Bariatric Procedures in Fort Worth

Laparoscopic Adjustable Banding

This is a purely restrictive surgical procedure in which a band is placed around the upper part of the stomach. The band divides the stomach into two sections: one small and one larger. Because food intake is regulated, most patients feel full faster. Food digestion occurs through the normal digestive and absorption process.


  • It restricts the amount of food that can be consumed at a meal.
  • Food consumed passes through the digestive tract in the usual sequence, allowing it to be fully absorbed into the body.
  • In a U.S. study, the mean weight loss, at three years after surgery was 36.2 percent of excess weight.
  • Band can be adjusted to increase or decrease restriction.
  • Surgery can be reversed.


In addition to the general risks of surgery, gastric banding may result in perforation or tearing in the stomach wall that requires an additional operation.

  • Access port leakage or twisting may require additional operation.
  • May not provide the feeling that one has had “enough” to eat.
  • Nausea and vomiting
  • Outlet obstruction
  • Pouch dilatation
  • Migration or slippage of the band
  • Talk with your surgeon about the possible surgical risks.

Gastric Bypass

"Roux–en–Y" gastric bypass is one of the most frequently performed types of weight loss surgery. In this procedure, stapling creates a small stomach pouch. The remainder of the stomach is not removed, but is completely stapled shut and divided from the stomach pouch.

The outlet from the newly formed pouch empties directly into the lower portion of the jejunum (one of the initial segments of the intestine), thus bypassing a region of the digestive tract in which a large portion of the nutrients of food (and their associated calories) are absorbed.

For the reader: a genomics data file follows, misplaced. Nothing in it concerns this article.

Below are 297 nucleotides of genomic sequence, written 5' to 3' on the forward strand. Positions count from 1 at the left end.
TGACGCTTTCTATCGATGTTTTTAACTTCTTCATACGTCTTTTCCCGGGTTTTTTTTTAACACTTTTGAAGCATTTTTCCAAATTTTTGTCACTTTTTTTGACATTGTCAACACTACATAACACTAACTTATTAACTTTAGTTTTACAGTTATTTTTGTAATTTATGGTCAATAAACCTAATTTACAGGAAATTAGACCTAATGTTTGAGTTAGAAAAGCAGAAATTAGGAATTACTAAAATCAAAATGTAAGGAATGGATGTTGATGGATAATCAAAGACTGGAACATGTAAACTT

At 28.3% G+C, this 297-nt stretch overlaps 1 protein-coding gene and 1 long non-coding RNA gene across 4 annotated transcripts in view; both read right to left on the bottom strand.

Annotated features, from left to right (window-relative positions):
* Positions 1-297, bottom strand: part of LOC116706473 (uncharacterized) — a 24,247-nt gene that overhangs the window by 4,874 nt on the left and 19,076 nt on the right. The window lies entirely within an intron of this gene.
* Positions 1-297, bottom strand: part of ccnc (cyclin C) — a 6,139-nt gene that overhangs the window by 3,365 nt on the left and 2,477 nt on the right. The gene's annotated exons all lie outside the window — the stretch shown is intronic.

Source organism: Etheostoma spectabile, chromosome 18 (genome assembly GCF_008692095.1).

This is done by dividing the small intestine just beyond the duodenum for the purpose of constructing a connection between it and the newly formed stomach pouch. The other end is connected into the side of the Roux limb of the intestine, creating the "Y" shape that gives the technique its name.

The length of either segment of the intestine can be increased to produce higher or lower levels of malabsorption.


  • In conscientious patients, the average weight loss after a Roux–en–Y procedure is generally higher than that seen with a purely restrictive procedure.
  • One year after surgery, weight loss can average 77 percent of excess body weight.
  • Studies show that after 10 to 14 years, some patients have maintained a weight loss of 50–60 percent.
  • A 2000 study of 500 patients showed that 96 percent of co–morbidities such as back pain, sleep apnea, high blood pressure, diabetes and depression were improved or resolved.


  • Because the duodenum is bypassed, poor absorption of iron and calcium can result in a lowering of total body iron and a predisposition to iron–deficiency anemia. Women, already at risk for osteoporosis that can occur after menopause, should be aware of the potential for heightened bone–calcium loss.
  • A chronic anemia due to Vitamin B–12 deficiency may occur. However, this and the deficiencies mentioned above can usually be managed through appropriate dietary supplementation.
  • A condition known as "dumping syndrome" can result from a rapid emptying of the contents of the stomach into the small intestine. This is sometimes triggered when large amounts of food are consumed, or a meal containing too much sugar.
  • In some cases, the effectiveness of the procedure may be reduced if the stomach pouch is stretched.
  • The bypassed portion of the stomach, duodenum and small intestine cannot be easily visualized using X–ray or endoscopy if problems such as ulcers, bleeding or malignancy should occur.

Duodenal Switch (DSwitch)

The Duodenal Switch is bariatric procedure that works differently than other “mainstream” weight loss surgeries. DSwitch combines a sleeve of the stomach with a bypass of the intestines. This procedure blocks up to 80 percent of fat calorie absorption, leading to lasting weight loss for many patients.


  • Laparoscopic, minimally-invasive
  • No implanted medical device
  • Changes the signals the stomach sends to the rest of the body -- including the brain -- that control blood sugar levels, feelings of fullness and hunger.

How it Works

  • The surgeon creates a small stomach pouch shaped like a tube, making the stomach smaller.
  • The small intestine is then divided into two parts. The lower part is attached to the new, smaller stomach.
  • The procedure changes the digestive track by not mixing digestive enzymes until farther along in the digestive track.
  • This reduces the amount of food a person eats and makes better use of the food they do eat.